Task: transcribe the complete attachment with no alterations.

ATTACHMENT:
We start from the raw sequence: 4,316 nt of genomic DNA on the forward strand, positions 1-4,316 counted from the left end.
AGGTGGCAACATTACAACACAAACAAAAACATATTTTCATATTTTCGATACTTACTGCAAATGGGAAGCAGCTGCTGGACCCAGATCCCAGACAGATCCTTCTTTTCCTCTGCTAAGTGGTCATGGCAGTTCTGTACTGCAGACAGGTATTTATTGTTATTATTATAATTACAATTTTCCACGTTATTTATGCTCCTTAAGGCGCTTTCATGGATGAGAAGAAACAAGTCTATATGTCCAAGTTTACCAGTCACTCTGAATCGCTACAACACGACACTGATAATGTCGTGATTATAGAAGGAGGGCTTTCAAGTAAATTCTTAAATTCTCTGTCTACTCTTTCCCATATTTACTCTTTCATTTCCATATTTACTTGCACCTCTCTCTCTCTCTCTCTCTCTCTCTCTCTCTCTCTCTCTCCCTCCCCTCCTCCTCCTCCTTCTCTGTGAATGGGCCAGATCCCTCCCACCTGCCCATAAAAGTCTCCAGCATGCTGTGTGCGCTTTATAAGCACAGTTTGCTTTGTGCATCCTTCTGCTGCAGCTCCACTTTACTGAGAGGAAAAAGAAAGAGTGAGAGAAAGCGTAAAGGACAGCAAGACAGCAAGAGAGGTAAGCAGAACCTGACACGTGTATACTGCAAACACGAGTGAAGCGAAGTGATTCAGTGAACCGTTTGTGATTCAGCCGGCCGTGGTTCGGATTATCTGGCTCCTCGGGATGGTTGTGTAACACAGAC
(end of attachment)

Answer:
We start from the raw sequence: 4,316 nt of genomic DNA on the forward strand, positions 1-4,316 counted from the left end.
AGGTGGCAACATTACAACACAAACAAAAACATATTTTCATATTTTCGATACTTACTGCAAATGGGAAGCAGCTGCTGGACCCAGATCCCAGACAGATCCTTCTTTTCCTCTGCTAAGTGGTCATGGCAGTTCTGTACTGCAGACAGGTATTTATTGTTATTATTATAATTACAATTTTCCACGTTATTTATGCTCCTTAAGGCGCTTTCATGGATGAGAAGAAACAAGTCTATATGTCCAAGTTTACCAGTCACTCTGAATCGCTACAACACGACACTGATAATGTCGTGATTATAGAAGGAGGGCTTTCAAGTAAATTCTTAAATTCTCTGTCTACTCTTTCCCATATTTACTCTTTCATTTCCATATTTACTTGCACCTCTCTCTCTCTCTCTCTCTCTCTCTCTCTCTCTCTCTCTCCCTCCCCTCCTCCTCCTCCTTCTCTGTGAATGGGCCAGATCCCTCCCACCTGCCCATAAAAGTCTCCAGCATGCTGTGTGCGCTTTATAAGCACAGTTTGCTTTGTGCATCCTTCTGCTGCAGCTCCACTTTACTGAGAGGAAAAAGAAAGAGTGAGAGAAAGCGTAAAGGACAGCAAGACAGCAAGAGAGGTAAGCAGAACCTGACACGTGTATACTGCAAACACGAGTGAAGCGAAGTGATTCAGTGAACCGTTTGTGATTCAGCCGGCCGTGGTTCGGATTATCTGGCTCCTCGGGATGGTTGTGTAACACAGAC